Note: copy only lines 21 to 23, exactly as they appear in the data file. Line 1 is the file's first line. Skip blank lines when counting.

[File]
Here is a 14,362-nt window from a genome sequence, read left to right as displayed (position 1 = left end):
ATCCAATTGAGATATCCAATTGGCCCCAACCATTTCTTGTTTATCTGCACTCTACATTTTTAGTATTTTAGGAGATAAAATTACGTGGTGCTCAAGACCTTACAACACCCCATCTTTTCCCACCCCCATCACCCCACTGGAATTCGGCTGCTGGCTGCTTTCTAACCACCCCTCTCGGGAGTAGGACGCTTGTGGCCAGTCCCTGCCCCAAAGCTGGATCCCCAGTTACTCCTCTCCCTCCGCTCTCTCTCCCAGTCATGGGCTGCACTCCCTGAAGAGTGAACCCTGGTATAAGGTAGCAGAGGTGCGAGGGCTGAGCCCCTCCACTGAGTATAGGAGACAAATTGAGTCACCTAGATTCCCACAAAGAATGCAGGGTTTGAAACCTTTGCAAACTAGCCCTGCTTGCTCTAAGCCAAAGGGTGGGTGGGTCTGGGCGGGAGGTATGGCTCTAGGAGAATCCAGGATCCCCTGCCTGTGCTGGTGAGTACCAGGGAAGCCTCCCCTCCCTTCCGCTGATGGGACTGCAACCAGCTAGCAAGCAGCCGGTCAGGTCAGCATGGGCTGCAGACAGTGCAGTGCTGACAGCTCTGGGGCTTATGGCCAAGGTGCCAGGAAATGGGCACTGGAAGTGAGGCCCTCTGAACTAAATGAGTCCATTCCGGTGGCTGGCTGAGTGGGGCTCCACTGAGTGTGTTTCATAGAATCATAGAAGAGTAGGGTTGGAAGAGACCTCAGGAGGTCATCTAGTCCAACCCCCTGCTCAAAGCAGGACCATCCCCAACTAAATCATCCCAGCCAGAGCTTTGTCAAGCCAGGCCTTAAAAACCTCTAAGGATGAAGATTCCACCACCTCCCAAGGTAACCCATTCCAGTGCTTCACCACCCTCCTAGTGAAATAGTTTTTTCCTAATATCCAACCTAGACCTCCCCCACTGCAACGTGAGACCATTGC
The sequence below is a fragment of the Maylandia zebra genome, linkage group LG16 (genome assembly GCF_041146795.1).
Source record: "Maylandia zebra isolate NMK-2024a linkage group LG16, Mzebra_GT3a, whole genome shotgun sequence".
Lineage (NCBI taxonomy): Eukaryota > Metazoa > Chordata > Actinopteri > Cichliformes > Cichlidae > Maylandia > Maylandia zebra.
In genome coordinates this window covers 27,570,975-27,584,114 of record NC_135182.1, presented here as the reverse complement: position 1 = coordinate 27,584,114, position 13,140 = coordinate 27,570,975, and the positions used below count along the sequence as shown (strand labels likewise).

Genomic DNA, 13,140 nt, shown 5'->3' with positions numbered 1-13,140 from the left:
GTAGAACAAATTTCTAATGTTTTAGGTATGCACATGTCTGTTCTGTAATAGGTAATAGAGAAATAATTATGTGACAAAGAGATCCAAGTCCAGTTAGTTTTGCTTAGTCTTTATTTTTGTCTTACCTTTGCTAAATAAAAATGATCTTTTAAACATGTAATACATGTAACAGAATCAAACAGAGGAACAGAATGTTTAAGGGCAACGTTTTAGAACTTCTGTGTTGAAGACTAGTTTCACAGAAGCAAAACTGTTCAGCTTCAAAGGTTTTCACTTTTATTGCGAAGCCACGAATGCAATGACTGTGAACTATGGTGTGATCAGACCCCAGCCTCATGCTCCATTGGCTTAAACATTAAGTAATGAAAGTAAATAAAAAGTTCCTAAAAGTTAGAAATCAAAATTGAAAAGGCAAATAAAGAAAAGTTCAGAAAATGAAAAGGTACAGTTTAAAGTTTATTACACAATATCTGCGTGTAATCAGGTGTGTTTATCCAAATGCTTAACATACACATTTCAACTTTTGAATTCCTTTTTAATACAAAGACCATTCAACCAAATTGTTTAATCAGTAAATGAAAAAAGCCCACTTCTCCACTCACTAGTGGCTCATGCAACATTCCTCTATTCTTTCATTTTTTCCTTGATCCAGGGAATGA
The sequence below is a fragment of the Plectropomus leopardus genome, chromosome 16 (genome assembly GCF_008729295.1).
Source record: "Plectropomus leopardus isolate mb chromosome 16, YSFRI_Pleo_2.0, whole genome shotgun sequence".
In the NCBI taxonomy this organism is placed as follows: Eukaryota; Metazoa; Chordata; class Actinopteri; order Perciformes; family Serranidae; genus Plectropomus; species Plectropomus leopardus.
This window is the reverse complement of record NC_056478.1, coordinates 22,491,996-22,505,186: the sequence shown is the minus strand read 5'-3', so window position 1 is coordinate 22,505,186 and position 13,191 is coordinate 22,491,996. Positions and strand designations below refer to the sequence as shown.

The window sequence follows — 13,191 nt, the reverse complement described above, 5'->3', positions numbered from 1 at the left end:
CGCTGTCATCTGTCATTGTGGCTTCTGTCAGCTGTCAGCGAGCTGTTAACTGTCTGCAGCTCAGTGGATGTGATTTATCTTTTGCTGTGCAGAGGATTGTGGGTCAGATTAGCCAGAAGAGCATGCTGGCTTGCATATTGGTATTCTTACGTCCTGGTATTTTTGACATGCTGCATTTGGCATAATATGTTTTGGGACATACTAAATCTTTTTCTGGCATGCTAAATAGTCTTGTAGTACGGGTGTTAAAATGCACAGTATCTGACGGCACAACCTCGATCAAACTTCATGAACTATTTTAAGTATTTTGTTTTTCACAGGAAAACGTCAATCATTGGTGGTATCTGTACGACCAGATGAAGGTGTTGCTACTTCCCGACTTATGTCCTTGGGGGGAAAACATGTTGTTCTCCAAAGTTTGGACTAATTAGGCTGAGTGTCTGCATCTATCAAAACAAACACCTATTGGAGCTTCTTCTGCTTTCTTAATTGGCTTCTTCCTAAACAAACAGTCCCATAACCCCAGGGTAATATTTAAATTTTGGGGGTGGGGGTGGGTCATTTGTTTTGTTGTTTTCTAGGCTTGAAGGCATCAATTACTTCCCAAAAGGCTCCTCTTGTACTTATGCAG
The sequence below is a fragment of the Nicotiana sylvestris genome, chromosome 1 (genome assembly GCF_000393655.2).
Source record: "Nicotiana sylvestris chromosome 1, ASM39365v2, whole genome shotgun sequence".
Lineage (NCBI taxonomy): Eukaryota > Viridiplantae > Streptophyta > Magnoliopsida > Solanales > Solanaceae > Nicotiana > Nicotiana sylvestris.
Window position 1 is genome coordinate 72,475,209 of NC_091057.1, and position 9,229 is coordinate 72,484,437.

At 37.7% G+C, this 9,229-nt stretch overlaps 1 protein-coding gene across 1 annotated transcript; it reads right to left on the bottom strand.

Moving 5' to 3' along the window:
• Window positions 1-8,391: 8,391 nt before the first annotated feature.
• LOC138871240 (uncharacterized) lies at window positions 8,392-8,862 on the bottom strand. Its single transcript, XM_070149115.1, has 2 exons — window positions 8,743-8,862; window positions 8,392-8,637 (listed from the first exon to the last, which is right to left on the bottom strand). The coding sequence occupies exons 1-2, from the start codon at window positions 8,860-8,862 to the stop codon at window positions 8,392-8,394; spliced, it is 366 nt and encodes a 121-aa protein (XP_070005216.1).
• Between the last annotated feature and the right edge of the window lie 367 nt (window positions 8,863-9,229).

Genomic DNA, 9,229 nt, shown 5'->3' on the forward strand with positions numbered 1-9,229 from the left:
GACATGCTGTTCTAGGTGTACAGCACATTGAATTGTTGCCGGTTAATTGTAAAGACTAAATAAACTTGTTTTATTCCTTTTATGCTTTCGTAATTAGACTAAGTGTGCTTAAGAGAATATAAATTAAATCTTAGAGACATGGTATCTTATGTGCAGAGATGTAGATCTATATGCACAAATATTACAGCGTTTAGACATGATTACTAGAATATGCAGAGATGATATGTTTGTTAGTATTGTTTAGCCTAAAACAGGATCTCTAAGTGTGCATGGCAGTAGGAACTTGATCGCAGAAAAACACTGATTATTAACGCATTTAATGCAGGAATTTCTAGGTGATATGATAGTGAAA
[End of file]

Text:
• Window positions 1-8,391: 8,391 nt before the first annotated feature.
• LOC138871240 (uncharacterized) lies at window positions 8,392-8,862 on the bottom strand. Its single transcript, XM_070149115.1, has 2 exons — window positions 8,743-8,862; window positions 8,392-8,637 (listed from the first exon to the last, which is right to left on the bottom strand). The coding sequence occupies exons 1-2, from the start codon at window positions 8,860-8,862 to the stop codon at window positions 8,392-8,394; spliced, it is 366 nt and encodes a 121-aa protein (XP_070005216.1).
• Between the last annotated feature and the right edge of the window lie 367 nt (window positions 8,863-9,229).